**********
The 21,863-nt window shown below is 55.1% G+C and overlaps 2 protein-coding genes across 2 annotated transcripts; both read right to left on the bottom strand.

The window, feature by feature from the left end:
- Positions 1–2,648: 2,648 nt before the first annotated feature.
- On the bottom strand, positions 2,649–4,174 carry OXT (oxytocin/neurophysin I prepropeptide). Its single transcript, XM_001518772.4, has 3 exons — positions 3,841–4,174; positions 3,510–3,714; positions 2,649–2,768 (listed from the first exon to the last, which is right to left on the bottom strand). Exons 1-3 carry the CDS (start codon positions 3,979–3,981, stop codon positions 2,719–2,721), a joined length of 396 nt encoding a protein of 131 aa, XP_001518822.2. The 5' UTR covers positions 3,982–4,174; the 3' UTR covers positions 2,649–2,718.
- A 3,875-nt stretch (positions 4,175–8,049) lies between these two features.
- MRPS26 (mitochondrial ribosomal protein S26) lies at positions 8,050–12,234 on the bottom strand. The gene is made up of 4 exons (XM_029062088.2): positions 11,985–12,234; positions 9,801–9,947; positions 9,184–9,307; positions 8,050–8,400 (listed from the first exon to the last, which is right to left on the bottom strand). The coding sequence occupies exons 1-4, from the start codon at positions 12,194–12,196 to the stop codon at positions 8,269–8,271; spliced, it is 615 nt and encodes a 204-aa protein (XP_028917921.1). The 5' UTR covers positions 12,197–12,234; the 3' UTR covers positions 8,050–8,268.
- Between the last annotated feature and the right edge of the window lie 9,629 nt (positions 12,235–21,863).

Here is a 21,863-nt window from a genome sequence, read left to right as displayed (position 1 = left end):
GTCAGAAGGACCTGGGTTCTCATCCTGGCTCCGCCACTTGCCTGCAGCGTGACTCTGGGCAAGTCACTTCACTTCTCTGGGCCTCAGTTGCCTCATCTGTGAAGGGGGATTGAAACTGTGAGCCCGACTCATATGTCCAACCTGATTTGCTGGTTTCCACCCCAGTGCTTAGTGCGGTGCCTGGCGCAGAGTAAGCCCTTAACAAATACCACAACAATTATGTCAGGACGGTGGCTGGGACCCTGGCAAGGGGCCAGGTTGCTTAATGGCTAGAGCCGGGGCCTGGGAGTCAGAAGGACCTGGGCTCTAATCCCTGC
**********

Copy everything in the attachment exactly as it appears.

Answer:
The 21,863-nt window shown below is 55.1% G+C and overlaps 2 protein-coding genes across 2 annotated transcripts; both read right to left on the bottom strand.

The window, feature by feature from the left end:
- Positions 1–2,648: 2,648 nt before the first annotated feature.
- On the bottom strand, positions 2,649–4,174 carry OXT (oxytocin/neurophysin I prepropeptide). Its single transcript, XM_001518772.4, has 3 exons — positions 3,841–4,174; positions 3,510–3,714; positions 2,649–2,768 (listed from the first exon to the last, which is right to left on the bottom strand). Exons 1-3 carry the CDS (start codon positions 3,979–3,981, stop codon positions 2,719–2,721), a joined length of 396 nt encoding a protein of 131 aa, XP_001518822.2. The 5' UTR covers positions 3,982–4,174; the 3' UTR covers positions 2,649–2,718.
- A 3,875-nt stretch (positions 4,175–8,049) lies between these two features.
- MRPS26 (mitochondrial ribosomal protein S26) lies at positions 8,050–12,234 on the bottom strand. The gene is made up of 4 exons (XM_029062088.2): positions 11,985–12,234; positions 9,801–9,947; positions 9,184–9,307; positions 8,050–8,400 (listed from the first exon to the last, which is right to left on the bottom strand). The coding sequence occupies exons 1-4, from the start codon at positions 12,194–12,196 to the stop codon at positions 8,269–8,271; spliced, it is 615 nt and encodes a 204-aa protein (XP_028917921.1). The 5' UTR covers positions 12,197–12,234; the 3' UTR covers positions 8,050–8,268.
- Between the last annotated feature and the right edge of the window lie 9,629 nt (positions 12,235–21,863).

Here is a 21,863-nt window from a genome sequence, read left to right as displayed (position 1 = left end):
GTCAGAAGGACCTGGGTTCTCATCCTGGCTCCGCCACTTGCCTGCAGCGTGACTCTGGGCAAGTCACTTCACTTCTCTGGGCCTCAGTTGCCTCATCTGTGAAGGGGGATTGAAACTGTGAGCCCGACTCATATGTCCAACCTGATTTGCTGGTTTCCACCCCAGTGCTTAGTGCGGTGCCTGGCGCAGAGTAAGCCCTTAACAAATACCACAACAATTATGTCAGGACGGTGGCTGGGACCCTGGCAAGGGGCCAGGTTGCTTAATGGCTAGAGCCGGGGCCTGGGAGTCAGAAGGACCTGGGCTCTAATCCCTGC